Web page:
|COLORADO DEPARTMENT OF CORRECTIONS, and ATTORNEY GENERAL OF THE STATE OF COLORADO,|
On May 12, 1998, police arrested Noland for possession of a controlled substance. This arrest occurred while Noland was on parole from a Boulder county conviction for possession and sale of a controlled substance. After waiving a preliminary hearing in the Denver District Court, refusing counsel from the Office of the Public Defender, pleading not guilty, and hiring private counsel, Noland eventually pled guilty to possession of cocaine on October 19, 1998. He received a six-year sentence to be served concurrently with the remaining time on his Boulder sentence.
Noland did not directly appeal his conviction, but he did file a pro se motion in the Denver District Court for a new trial on June 7, 2000, a motion for disposition on September 14, 2000, and a petition for a writ of habeas corpus on January 17, 2001. All three filings were consolidated and considered as a single post-conviction motion under Colo. R. Civ. P. 35(c). The Denver District Court denied the motion. The Colorado Court of Appeals affirmed,(1) and the Colorado Supreme Court denied certiori.
Noland then filed a petition for a writ of habeas corpus and sought to proceed IFP in the Colorado federal district court. The district court denied his petition as untimely filed. The district court also denied Noland's COA and request to proceed IFP. We agree with the district court that Noland's petition was untimely filed and, as a result, we deny a COA and his request to proceed IFP and dismiss the appeal.
This court may issue a COA and hear Noland's appeal only if he "has made a substantial showing of the denial of a constitutional right." 28 U.S.C. § 2253(c)(2) (2000). To make this showing, Noland "must show that reasonable jurists could debate whether (or, for that matter, agree that) the petition should have been resolved in a different manner or that the issues presented were adequate to deserve encouragement to proceed further." Miller-El v. Cockrell, 537 U.S. 322, 336 (2003). Our role is not to engage in a "full consideration of the factual or legal bases adduced in support of the claims," but rather to simply conduct "an overview of the claims in the habeas petition and a general assessment of their merits." Id.
Additionally, in cases such as this where the petitioner's federal habeas claims were adjudicated on the merits in state court, Congress has instructed that we may grant habeas relief only where the state court decision was "contrary to, or involved an unreasonable application of, clearly established Federal law" or was "based on an unreasonable determination of the facts in light of the evidence presented in the State court proceeding." 28 U.S.C. § 2254(d) (2000). We have recently held that this standard of deferential treatment of state court decisions must be incorporated into our consideration of a habeas petitioner's request for a COA. See Dockins v. Hines, 374 F.3d 935, 938 (10th Cir. 2004).
In applying these standards, we have reviewed the district court's orders along with the entire record, and for substantially the same reasons as set forth by the district court, which we outline below, we find Noland has not made a "substantial showing of the denial of a constitutional right." 28 U.S.C. §2253(c)(2).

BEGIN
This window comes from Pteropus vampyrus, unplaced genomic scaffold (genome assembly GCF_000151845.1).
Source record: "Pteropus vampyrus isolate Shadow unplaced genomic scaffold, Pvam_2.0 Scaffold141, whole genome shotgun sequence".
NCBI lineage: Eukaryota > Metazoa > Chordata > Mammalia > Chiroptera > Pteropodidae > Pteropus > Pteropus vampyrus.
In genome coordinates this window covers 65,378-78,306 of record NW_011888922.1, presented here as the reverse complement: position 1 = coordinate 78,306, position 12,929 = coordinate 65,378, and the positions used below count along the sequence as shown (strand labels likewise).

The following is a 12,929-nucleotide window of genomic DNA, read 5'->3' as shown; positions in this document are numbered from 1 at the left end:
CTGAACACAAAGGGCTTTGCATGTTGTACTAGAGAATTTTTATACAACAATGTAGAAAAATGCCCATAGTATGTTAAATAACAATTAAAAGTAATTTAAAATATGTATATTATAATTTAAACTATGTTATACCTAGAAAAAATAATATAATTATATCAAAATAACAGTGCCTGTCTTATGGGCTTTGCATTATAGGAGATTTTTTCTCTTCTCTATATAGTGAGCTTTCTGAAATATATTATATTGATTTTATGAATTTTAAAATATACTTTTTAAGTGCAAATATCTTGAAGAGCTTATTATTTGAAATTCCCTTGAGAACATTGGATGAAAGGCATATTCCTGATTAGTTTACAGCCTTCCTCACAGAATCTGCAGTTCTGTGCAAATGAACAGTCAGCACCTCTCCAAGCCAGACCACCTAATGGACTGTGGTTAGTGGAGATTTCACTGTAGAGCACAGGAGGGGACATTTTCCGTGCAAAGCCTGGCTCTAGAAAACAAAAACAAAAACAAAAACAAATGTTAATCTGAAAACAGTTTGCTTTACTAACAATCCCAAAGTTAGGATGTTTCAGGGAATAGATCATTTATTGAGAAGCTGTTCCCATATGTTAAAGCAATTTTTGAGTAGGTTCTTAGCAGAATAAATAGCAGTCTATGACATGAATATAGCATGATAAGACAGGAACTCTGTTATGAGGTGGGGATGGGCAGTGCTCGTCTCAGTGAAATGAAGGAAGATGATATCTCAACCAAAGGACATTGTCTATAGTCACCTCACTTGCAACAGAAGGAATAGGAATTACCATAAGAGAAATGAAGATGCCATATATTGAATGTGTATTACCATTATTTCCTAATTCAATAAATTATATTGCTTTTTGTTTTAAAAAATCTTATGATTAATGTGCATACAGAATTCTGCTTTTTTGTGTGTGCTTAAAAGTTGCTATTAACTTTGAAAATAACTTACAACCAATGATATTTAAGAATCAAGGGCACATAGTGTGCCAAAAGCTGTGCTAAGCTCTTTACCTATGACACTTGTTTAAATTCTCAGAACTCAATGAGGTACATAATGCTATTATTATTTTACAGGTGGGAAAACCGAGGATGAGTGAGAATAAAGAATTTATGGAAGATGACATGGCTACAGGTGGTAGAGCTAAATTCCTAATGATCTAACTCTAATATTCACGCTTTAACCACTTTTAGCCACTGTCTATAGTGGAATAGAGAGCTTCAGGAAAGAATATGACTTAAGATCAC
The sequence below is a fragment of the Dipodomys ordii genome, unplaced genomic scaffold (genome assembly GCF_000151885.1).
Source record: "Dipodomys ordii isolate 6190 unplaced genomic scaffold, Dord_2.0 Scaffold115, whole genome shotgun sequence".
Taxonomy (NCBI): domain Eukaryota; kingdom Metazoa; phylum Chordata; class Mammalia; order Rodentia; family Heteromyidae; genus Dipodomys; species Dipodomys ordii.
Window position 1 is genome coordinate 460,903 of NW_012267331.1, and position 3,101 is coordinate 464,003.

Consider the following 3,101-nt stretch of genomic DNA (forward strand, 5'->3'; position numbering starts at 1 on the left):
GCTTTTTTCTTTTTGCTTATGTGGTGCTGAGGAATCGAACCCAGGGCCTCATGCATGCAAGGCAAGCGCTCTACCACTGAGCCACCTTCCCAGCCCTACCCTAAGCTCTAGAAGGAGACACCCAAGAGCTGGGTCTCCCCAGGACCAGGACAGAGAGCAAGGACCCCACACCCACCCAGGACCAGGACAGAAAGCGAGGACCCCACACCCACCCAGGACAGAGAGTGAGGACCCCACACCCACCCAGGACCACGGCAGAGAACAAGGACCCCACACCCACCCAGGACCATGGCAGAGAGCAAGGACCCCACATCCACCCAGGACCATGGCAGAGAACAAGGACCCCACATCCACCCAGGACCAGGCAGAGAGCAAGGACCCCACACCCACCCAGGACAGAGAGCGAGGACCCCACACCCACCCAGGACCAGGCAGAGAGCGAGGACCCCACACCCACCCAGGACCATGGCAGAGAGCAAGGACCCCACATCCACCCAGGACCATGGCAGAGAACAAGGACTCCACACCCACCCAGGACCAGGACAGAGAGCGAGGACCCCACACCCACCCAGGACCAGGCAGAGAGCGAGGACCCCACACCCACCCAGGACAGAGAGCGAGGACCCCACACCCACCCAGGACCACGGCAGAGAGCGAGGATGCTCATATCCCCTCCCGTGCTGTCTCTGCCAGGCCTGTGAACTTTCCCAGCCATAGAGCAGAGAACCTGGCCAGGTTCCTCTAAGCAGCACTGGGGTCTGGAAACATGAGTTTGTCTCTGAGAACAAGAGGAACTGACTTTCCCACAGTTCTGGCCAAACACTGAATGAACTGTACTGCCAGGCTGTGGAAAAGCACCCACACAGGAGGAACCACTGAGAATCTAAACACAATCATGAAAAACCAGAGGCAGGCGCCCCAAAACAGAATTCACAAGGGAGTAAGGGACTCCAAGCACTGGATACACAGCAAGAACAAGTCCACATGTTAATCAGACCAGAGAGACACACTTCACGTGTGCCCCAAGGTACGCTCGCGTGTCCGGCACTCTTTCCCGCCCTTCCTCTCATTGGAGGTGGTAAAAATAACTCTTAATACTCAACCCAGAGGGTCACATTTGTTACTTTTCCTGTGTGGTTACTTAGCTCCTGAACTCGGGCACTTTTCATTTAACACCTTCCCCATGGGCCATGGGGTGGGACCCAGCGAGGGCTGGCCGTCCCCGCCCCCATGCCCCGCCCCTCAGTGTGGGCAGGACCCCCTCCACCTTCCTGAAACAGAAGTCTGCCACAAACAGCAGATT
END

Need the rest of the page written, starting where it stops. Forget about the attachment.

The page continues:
Pursuant to 28 U.S.C. § 2244(d), petitions for a writ of habeas corpus like the one filed by Noland must be filed within one year from the date the state court judgment becomes final, which, for purposes of this case, occurs after the exhaustion of all direct review or when the time for seeking direct review expires. Noland's conviction became final on December 3, 1998 because he failed to file a direct appeal within forty-five days of the date the trial court entered judgment against him. Pursuant to 28 U.S.C. § 2244(d), then, Noland had until December 3, 1999 to file his habeas petition. However, if Noland filed a post-conviction proceeding before that date, the one-year limitations period would commence on the date those post-conviction proceedings concluded.
The earliest post-conviction proceeding Noland filed was a motion for a new trial on June 7, 2000. However, this motion came well after the one-year limitations period had expired. Thus, this motion did not change the date upon which Noland was required to file his habeas petition. Because Noland did not file his habeas petition until December 24, 2003, more than three years after the one-year limitations period expired, his petition is time-barred.
Accordingly, we DENY COA, DENY the motion to proceed IFP, and DISMISS the appeal.
Entered for the Court
Timothy M. Tymkovich
*. This order is not binding precedent, except under the doctrines of law of the case, res judicata, and collateral estoppel. The court generally disfavors the citation of orders; nevertheless, an order may be cited under the terms and conditions of 10th Cir. R. 36.3.
2. After examining the briefs and the appellate record, this three-judge panel has determined unanimously that oral argument would not be of material assistance in the determination of this appeal. See Fed. R. App. P. 34(a); 10th Cir. R. 34.1(G). The cause is therefore ordered submitted without oral argument.
1. The appellate court also remanded the case for correction of the mittimus to include a mandatory three years parole on Noland's sentence.